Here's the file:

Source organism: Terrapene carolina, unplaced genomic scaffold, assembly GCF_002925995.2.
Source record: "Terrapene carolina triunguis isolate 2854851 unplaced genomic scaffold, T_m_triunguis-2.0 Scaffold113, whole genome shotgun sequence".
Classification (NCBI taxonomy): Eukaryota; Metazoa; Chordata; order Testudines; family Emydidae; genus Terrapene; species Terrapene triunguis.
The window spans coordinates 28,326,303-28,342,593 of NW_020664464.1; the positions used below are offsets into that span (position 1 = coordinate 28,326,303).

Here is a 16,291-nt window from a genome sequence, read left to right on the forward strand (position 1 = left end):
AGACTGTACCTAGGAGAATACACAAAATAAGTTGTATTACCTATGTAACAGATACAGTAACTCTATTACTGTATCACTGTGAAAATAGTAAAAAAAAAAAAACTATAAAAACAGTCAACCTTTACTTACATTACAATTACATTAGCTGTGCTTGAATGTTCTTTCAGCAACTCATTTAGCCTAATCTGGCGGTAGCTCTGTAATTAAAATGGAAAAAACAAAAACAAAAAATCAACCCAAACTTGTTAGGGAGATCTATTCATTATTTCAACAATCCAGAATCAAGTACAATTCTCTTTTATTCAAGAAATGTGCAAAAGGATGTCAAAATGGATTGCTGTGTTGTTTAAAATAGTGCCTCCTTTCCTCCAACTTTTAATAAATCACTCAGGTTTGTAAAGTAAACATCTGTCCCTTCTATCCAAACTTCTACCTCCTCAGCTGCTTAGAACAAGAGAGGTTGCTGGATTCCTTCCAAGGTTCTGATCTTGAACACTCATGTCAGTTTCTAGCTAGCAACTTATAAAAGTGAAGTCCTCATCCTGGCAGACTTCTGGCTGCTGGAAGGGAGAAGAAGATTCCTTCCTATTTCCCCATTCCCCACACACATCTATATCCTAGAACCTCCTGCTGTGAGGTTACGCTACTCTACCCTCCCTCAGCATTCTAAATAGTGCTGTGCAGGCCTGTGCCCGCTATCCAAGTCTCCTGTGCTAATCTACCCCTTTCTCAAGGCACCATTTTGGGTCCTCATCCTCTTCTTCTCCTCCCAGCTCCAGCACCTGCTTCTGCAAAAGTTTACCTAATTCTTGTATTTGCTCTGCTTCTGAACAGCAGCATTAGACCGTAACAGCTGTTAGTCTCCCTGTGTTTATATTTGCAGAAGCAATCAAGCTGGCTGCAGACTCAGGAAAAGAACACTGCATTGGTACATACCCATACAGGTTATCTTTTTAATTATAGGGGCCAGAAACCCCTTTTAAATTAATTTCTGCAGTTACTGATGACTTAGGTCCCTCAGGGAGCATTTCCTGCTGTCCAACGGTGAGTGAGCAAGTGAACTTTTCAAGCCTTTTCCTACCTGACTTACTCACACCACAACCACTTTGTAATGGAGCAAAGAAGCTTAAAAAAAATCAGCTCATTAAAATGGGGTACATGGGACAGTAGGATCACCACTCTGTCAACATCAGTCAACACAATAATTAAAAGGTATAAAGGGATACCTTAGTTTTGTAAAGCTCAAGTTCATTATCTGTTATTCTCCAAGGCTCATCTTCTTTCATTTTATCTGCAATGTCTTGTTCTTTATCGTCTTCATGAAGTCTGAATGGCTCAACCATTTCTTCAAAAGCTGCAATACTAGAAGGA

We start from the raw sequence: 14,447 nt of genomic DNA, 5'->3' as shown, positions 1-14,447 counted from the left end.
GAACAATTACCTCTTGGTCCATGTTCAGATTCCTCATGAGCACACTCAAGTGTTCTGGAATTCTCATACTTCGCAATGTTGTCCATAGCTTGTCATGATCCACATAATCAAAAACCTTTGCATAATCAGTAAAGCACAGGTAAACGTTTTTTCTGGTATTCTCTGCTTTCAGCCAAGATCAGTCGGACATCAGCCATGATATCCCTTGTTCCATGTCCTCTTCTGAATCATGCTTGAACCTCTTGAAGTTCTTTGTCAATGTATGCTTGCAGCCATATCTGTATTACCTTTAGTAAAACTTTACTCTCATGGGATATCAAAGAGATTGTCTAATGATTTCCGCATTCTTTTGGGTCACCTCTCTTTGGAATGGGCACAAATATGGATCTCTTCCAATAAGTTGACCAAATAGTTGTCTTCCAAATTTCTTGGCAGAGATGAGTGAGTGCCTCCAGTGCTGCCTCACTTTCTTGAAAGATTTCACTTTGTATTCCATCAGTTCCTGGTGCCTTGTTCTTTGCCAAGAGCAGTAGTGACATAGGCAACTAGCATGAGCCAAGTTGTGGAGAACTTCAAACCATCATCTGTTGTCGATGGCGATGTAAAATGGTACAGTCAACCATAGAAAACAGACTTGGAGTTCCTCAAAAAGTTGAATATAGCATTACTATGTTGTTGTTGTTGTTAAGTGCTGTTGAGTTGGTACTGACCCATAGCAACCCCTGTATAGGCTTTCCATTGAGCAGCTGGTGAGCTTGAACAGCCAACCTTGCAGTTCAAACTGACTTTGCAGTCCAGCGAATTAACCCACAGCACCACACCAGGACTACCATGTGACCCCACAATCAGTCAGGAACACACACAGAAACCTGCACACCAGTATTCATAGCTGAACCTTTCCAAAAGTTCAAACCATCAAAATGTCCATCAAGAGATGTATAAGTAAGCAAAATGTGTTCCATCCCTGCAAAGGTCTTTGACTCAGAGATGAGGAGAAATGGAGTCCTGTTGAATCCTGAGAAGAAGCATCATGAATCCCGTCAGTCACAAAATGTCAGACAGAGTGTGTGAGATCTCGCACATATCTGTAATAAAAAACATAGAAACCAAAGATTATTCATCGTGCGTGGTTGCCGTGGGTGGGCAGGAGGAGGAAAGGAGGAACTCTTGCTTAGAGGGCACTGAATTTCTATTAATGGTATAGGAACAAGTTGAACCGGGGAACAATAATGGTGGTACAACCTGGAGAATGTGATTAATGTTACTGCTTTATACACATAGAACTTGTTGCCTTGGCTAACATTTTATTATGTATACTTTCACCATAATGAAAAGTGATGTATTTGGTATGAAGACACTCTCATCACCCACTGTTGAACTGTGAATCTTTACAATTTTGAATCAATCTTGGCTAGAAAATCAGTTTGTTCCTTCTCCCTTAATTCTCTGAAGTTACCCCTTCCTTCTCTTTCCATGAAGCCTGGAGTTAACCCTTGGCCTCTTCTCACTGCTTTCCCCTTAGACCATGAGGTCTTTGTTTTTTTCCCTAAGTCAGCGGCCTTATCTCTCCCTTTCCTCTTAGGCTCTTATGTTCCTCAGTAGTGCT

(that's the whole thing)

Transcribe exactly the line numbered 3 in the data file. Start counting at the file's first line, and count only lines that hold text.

Classification (NCBI taxonomy): Eukaryota; Metazoa; Chordata; order Testudines; family Emydidae; genus Terrapene; species Terrapene triunguis.